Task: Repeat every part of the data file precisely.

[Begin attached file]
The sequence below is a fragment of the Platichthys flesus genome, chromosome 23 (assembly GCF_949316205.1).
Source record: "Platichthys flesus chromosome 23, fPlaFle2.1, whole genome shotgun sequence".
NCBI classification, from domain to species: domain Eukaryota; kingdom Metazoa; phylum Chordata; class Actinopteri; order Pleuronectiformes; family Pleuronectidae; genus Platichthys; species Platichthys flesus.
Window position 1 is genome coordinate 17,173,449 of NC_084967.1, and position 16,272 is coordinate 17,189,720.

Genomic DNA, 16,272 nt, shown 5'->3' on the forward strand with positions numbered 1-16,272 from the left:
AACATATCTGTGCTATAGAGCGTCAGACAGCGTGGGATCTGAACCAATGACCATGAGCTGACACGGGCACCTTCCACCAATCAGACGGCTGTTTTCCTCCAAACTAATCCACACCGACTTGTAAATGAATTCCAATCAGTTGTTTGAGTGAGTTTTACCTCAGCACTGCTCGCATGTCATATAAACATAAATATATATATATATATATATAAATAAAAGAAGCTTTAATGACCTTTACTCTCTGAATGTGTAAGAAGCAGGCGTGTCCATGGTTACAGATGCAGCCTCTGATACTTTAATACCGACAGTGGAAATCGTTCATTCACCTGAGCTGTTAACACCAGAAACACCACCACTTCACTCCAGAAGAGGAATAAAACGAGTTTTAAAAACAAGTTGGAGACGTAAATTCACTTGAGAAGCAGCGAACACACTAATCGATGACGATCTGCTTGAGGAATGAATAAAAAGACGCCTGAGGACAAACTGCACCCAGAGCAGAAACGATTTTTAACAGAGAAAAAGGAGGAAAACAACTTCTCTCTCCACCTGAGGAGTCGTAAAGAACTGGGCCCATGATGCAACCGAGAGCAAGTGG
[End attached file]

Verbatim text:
The sequence below is a fragment of the Platichthys flesus genome, chromosome 23 (assembly GCF_949316205.1).
Source record: "Platichthys flesus chromosome 23, fPlaFle2.1, whole genome shotgun sequence".
NCBI classification, from domain to species: domain Eukaryota; kingdom Metazoa; phylum Chordata; class Actinopteri; order Pleuronectiformes; family Pleuronectidae; genus Platichthys; species Platichthys flesus.
Window position 1 is genome coordinate 17,173,449 of NC_084967.1, and position 16,272 is coordinate 17,189,720.

Genomic DNA, 16,272 nt, shown 5'->3' on the forward strand with positions numbered 1-16,272 from the left:
AACATATCTGTGCTATAGAGCGTCAGACAGCGTGGGATCTGAACCAATGACCATGAGCTGACACGGGCACCTTCCACCAATCAGACGGCTGTTTTCCTCCAAACTAATCCACACCGACTTGTAAATGAATTCCAATCAGTTGTTTGAGTGAGTTTTACCTCAGCACTGCTCGCATGTCATATAAACATAAATATATATATATATATATATAAATAAAAGAAGCTTTAATGACCTTTACTCTCTGAATGTGTAAGAAGCAGGCGTGTCCATGGTTACAGATGCAGCCTCTGATACTTTAATACCGACAGTGGAAATCGTTCATTCACCTGAGCTGTTAACACCAGAAACACCACCACTTCACTCCAGAAGAGGAATAAAACGAGTTTTAAAAACAAGTTGGAGACGTAAATTCACTTGAGAAGCAGCGAACACACTAATCGATGACGATCTGCTTGAGGAATGAATAAAAAGACGCCTGAGGACAAACTGCACCCAGAGCAGAAACGATTTTTAACAGAGAAAAAGGAGGAAAACAACTTCTCTCTCCACCTGAGGAGTCGTAAAGAACTGGGCCCATGATGCAACCGAGAGCAAGTGG